Here is another book about mathematics. In this book, the author talks about his absolute love of the beauty of mathematics, and how it explains physical properties, such as features of subatomic particles and in quantum physics. For example, mathematicians postulated the existence of some particles before they were even found based on symmetry in the underlying mathematics.

I was particularly interested in this book, since the author attended college right around the same time I was going to college (he is one year younger), and he experienced the changing world at the same stage that my wife and I did. Even though he is one year younger, he graduated from his high school one year earlier than me at age 16.

In the book, he explains how he was singled out in the mathematics test to attend Moscow State University (or MGU) as a Jewish person. When he went in for his math test, the testers grilled him, and they found a reason to reject his application even though he is brilliant. Moscow State University does not accept people who are even just one quarter Jewish. He ended up going to the Moscow Institute of Oil and Gas (also called Kerosinka and officially called the Gubkin Russian State University of Oil and Gas) which has a pretty good applied mathematics program. They accept Jewish people. This allowed him to attend some lectures (first by jumping a fence, then getting an ID card) at Moscow State University, even though he wasn’t a student there. (See Chapters 3 and 4.)

In 1989, he received a Harvard Prize Fellowship to attend Harvard for a Semester to learn from some of the best mathematicians in the world. Most of the other recipients had graduate degrees and/or PhDs, while he just had an undergraduate degree from Kerosinka. He worked hard to prove that he belonged there with the fellowship.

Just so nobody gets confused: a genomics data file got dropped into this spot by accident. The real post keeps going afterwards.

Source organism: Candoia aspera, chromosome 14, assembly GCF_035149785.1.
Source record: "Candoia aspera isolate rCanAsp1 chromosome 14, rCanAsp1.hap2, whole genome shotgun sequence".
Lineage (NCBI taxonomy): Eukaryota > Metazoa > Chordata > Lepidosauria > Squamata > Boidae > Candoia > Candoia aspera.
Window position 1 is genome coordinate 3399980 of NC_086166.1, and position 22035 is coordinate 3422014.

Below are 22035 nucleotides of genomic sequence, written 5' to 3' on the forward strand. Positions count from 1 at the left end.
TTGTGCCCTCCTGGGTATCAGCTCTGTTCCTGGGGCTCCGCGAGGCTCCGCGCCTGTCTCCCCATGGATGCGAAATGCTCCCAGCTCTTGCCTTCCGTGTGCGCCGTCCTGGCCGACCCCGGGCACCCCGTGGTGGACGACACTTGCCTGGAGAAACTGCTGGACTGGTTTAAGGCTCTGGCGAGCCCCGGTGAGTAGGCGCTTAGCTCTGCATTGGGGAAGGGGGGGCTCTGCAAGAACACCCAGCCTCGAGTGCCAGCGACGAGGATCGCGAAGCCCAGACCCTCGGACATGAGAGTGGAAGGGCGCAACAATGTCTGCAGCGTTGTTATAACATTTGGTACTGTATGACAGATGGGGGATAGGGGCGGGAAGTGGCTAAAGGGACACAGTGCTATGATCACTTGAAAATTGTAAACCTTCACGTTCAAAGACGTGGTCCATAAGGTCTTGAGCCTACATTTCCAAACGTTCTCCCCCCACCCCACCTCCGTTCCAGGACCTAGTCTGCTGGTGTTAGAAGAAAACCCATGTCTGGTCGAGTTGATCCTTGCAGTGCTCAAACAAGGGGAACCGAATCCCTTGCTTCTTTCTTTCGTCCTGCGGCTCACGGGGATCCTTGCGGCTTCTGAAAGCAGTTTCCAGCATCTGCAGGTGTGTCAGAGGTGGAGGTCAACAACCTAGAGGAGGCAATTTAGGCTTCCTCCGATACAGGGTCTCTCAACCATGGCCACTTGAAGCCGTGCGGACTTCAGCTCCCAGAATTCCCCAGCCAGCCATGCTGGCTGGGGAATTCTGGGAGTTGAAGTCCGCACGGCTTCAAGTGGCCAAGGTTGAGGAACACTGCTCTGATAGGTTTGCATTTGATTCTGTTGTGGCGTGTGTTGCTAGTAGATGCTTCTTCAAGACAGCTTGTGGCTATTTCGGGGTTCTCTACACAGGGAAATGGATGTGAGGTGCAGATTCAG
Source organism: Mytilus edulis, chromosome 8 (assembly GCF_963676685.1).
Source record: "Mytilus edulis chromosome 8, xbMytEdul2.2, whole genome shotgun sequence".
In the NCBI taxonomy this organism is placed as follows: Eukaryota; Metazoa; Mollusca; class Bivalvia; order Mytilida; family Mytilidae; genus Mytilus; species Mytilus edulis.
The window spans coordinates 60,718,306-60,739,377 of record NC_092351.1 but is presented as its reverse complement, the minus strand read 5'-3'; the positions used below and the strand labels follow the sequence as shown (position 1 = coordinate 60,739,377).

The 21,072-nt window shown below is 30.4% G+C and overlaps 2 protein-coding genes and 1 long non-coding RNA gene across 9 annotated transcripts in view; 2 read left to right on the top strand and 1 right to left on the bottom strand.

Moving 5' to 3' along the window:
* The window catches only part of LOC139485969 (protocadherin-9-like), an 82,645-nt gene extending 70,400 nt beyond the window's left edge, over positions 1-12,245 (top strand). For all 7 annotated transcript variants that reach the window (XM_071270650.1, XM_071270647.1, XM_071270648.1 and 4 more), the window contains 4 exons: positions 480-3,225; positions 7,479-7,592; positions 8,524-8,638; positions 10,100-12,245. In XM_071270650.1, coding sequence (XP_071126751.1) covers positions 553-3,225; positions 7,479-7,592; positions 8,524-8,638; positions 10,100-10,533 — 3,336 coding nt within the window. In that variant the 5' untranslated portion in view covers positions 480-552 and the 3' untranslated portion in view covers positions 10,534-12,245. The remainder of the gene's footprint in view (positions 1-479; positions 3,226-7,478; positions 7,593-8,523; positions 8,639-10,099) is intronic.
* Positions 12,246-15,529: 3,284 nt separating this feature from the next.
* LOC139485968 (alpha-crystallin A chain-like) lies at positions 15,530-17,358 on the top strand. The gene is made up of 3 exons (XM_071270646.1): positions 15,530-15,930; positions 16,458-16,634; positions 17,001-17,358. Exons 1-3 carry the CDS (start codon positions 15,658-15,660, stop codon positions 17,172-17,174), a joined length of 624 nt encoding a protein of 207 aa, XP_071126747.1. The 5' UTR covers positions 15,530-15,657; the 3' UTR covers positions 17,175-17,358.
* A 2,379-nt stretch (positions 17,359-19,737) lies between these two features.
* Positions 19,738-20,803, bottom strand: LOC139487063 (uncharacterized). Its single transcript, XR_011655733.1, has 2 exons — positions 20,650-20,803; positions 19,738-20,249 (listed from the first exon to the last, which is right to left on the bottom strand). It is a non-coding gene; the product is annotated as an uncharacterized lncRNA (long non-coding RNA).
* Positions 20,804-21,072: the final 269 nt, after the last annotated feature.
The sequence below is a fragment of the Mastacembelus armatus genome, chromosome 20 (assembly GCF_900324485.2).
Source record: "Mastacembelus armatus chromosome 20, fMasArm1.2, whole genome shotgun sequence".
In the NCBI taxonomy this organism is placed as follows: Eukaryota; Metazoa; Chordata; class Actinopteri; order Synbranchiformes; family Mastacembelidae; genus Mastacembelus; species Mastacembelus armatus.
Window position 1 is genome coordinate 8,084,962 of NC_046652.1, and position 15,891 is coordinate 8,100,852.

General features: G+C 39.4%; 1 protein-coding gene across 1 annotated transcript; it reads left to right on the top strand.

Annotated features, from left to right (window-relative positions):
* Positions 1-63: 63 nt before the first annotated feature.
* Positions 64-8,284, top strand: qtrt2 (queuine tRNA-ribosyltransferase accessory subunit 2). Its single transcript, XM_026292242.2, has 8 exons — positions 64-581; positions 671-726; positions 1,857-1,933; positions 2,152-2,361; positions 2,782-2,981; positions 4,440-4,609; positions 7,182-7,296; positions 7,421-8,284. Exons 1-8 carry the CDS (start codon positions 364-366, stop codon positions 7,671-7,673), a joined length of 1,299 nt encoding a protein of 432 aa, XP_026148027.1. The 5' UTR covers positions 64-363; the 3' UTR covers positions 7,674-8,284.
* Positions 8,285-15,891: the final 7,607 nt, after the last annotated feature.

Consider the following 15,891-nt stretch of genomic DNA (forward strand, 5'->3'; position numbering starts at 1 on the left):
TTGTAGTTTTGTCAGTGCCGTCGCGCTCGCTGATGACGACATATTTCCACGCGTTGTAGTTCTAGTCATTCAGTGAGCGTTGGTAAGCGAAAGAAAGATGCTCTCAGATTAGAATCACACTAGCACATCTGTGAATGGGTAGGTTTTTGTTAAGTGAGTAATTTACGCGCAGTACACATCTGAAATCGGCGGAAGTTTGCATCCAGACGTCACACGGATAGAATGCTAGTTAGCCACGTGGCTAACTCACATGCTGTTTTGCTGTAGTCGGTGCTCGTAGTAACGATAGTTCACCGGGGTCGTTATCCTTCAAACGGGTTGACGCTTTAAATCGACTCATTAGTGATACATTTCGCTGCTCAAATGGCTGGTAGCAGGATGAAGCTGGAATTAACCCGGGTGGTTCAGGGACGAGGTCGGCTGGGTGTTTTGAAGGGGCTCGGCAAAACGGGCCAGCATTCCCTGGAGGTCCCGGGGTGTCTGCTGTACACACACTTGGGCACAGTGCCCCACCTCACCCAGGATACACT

He ended up staying in Boston for longer than a semester. He was able to get his PhD in just a year between 1990 and 1991. Below is his dissertation.

Frenkel, E. V. (1991). *Affine Kac-Moody algebras at the critical level and quantum Drinfeld-Sokolov reduction*.

After he gets his PhD, he works on the Langlands Program. This attempts to be a grand unified theory of mathematics. As noted at Wikipedia — “The Langlands program consists of some very complicated theoretical abstractions, which can be difficult even for specialist mathematicians to grasp.” Frenkel tries to explain some of the math in the program, and I caught some of it, but not very deeply. At the end of the book, he talks about the movie that he worked on, The Rites of Love and Math. The book was published in 2013, while the film came out in 2010, so the film preceded the book.